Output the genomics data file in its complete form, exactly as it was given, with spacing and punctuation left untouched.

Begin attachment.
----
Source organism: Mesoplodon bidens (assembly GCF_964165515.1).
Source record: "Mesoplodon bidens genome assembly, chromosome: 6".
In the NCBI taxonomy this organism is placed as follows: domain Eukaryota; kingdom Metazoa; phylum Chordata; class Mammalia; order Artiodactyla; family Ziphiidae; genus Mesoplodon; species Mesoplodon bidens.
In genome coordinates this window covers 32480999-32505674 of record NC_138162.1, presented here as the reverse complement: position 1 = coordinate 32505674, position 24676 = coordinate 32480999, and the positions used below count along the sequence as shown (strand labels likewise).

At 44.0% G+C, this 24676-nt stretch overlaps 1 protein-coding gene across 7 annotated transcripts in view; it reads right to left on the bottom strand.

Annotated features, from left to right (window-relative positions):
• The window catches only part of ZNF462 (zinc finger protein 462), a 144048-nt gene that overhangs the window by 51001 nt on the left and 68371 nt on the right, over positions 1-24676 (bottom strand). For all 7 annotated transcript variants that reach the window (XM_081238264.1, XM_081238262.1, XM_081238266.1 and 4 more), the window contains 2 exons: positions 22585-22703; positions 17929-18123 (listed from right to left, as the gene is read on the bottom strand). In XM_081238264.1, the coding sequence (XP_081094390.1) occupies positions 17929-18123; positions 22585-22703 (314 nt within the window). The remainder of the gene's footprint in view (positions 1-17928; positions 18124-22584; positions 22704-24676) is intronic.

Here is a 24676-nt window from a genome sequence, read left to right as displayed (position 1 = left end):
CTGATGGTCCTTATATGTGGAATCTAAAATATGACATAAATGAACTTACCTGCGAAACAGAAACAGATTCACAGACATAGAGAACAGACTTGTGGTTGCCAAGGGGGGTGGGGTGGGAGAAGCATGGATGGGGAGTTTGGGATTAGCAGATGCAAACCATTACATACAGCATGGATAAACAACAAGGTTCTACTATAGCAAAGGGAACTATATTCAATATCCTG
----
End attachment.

Source organism: Mesoplodon bidens (assembly GCF_964165515.1).
Source record: "Mesoplodon bidens genome assembly, chromosome: 6".
In the NCBI taxonomy this organism is placed as follows: domain Eukaryota; kingdom Metazoa; phylum Chordata; class Mammalia; order Artiodactyla; family Ziphiidae; genus Mesoplodon; species Mesoplodon bidens.
In genome coordinates this window covers 32480999-32505674 of record NC_138162.1, presented here as the reverse complement: position 1 = coordinate 32505674, position 24676 = coordinate 32480999, and the positions used below count along the sequence as shown (strand labels likewise).

At 44.0% G+C, this 24676-nt stretch overlaps 1 protein-coding gene across 7 annotated transcripts in view; it reads right to left on the bottom strand.

Annotated features, from left to right (window-relative positions):
• The window catches only part of ZNF462 (zinc finger protein 462), a 144048-nt gene that overhangs the window by 51001 nt on the left and 68371 nt on the right, over positions 1-24676 (bottom strand). For all 7 annotated transcript variants that reach the window (XM_081238264.1, XM_081238262.1, XM_081238266.1 and 4 more), the window contains 2 exons: positions 22585-22703; positions 17929-18123 (listed from right to left, as the gene is read on the bottom strand). In XM_081238264.1, the coding sequence (XP_081094390.1) occupies positions 17929-18123; positions 22585-22703 (314 nt within the window). The remainder of the gene's footprint in view (positions 1-17928; positions 18124-22584; positions 22704-24676) is intronic.

Here is a 24676-nt window from a genome sequence, read left to right as displayed (position 1 = left end):
CTGATGGTCCTTATATGTGGAATCTAAAATATGACATAAATGAACTTACCTGCGAAACAGAAACAGATTCACAGACATAGAGAACAGACTTGTGGTTGCCAAGGGGGGTGGGGTGGGAGAAGCATGGATGGGGAGTTTGGGATTAGCAGATGCAAACCATTACATACAGCATGGATAAACAACAAGGTTCTACTATAGCAAAGGGAACTATATTCAATATCCTG